What can India do with Rohingya Muslims
Rohingya flee again - this time from India
Bangladesh is seeing a growing influx of Rohingya from India. They want to prevent deportation to Burma.
In the first two weeks of January 1,300 Rohingya left India and sought refuge in Bangladesh. Since more than 900,000 members of the Muslim minority are already staying in mass camps in Bangalore, the number mentioned by the aid organization, the Inter Sector Coordination Group, seems small. The question is of course: What drives people who fled to India from religiously motivated persecution in Burma to move on to a third country with completely overcrowded camps?
Allegedly voluntary return
According to estimates by private organizations, most Rohingya in India fear being forced to be deported to Burma, where they do not enjoy civil rights and cannot hope to return to their villages. Their fear is not unfounded: In 2017, the Indian government classified Rohingya as “illegal migrants” and ordered their deportation.
Last October, the authorities deported a first group of eight people. You were arrested for illegally crossing the border in 2012 and have been in prison ever since. The UN Special Rapporteur on Racism and Discrimination, Tendayi Achiume, indirectly accused India of denying the persecution of the Rohingya. Delhi, on the other hand, insists that those affected have voluntarily returned to the Burmese state of Rakhine.
At the beginning of this year, a family of five was expelled despite protests by the UN refugee agency. This had previously unsuccessfully requested access to the family in order to clarify whether the victims consented to return.
Hindu nationalists' mood-making
In view of the systematic displacement in Burma, the number of Rohingya in India has quadrupled within three years, to around 40,000. They were tolerated for a long time, but now the stateless Muslims are being led by the government of Prime Minister Narendra Modi and his Hindu nationalist Bharatiya Janata Party (BJP) classified as a security risk or close to terrorism. While Delhi wants evidence that there are links between Rohingya and Pakistani extremists and the Islamic State, opposition circles believe this is a source of public opinion.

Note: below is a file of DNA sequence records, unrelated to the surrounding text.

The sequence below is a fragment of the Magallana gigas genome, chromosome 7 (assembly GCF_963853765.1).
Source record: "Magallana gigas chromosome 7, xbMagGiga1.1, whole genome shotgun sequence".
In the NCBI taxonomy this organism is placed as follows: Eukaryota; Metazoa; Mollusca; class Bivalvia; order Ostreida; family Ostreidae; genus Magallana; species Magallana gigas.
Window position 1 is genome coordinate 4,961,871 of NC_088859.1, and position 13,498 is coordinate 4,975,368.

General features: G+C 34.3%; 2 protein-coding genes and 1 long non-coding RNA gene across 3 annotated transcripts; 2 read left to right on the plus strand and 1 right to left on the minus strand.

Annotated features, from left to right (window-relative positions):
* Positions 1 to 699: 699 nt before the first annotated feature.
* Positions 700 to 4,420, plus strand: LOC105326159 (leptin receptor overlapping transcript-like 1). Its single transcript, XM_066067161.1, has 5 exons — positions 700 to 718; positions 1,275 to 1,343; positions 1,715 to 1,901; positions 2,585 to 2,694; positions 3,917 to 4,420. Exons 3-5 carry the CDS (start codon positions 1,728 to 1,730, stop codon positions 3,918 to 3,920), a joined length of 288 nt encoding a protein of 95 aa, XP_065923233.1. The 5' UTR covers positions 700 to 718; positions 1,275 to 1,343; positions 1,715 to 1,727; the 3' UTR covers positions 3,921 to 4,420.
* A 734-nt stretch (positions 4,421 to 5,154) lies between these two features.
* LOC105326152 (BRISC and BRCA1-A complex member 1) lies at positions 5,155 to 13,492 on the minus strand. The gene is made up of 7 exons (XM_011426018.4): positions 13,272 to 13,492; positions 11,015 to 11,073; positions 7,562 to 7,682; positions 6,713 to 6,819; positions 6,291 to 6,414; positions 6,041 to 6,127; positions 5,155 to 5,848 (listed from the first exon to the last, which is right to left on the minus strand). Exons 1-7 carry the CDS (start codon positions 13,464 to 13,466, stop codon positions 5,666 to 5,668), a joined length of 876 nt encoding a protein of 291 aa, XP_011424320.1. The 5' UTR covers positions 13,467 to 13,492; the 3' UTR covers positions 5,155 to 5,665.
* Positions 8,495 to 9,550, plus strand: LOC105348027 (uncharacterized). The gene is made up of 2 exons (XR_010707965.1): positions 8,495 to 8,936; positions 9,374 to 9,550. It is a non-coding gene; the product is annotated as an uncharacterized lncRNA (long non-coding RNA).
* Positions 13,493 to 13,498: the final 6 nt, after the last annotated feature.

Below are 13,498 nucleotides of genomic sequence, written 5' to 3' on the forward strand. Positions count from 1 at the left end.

There have already been attacks on refugee camps on various occasions. In 2017 a leading member of the BJP youth organization participated in an arson attack on a Delhi settlement. The man boasted on Twitter that he had burned down the homes of "Rohingya terrorists". It appears that the hardliners in the BJP acted as intellectual arsonists. Refugees' tents were set on fire in Jammu, northern India.
The mindset of the Indian leadership is clearly manifested in the revised civil rights law recently passed in the House of Commons. It gives members of threatened minorities from Afghanistan, Bangladesh and Pakistan the opportunity to apply for Indian citizenship. It is aimed at Hindus, Sikhs, Buddhists, Jains, Parsees and Christians who live in India without a regulated residence permit. However, explicitly Muslim communities such as the Ahmadis harassed in Pakistan or the Rohingya from Burma remain excluded.
Since India did not sign the 1951 Refugee Convention, the Rohingya do not have refugee status. And because elections are taking place in a few months, BJP politicians outdo each other with announcements that they will expel “illegals”. The party president Amit Shah, who compared the unwanted immigrants to termites, set a verbal low point. The current tone contrasts with the openness India has shown to refugees in the past, such as Buddhist Tibetans.
Paper tigers instead of actionable agreements
Because of the influx of Rohingya, the burden on Bangladesh is increasing. The predominantly Muslim developing country feels left alone in the refugee crisis. An agreement with Burma on repatriation turned out to be a paper tiger, as the displaced people refuse to return home voluntarily due to a lack of security guarantees. Also, the country directed by Aung San Suu Kyi and the military makes no move to accept the Rohingya as citizens with equal rights.
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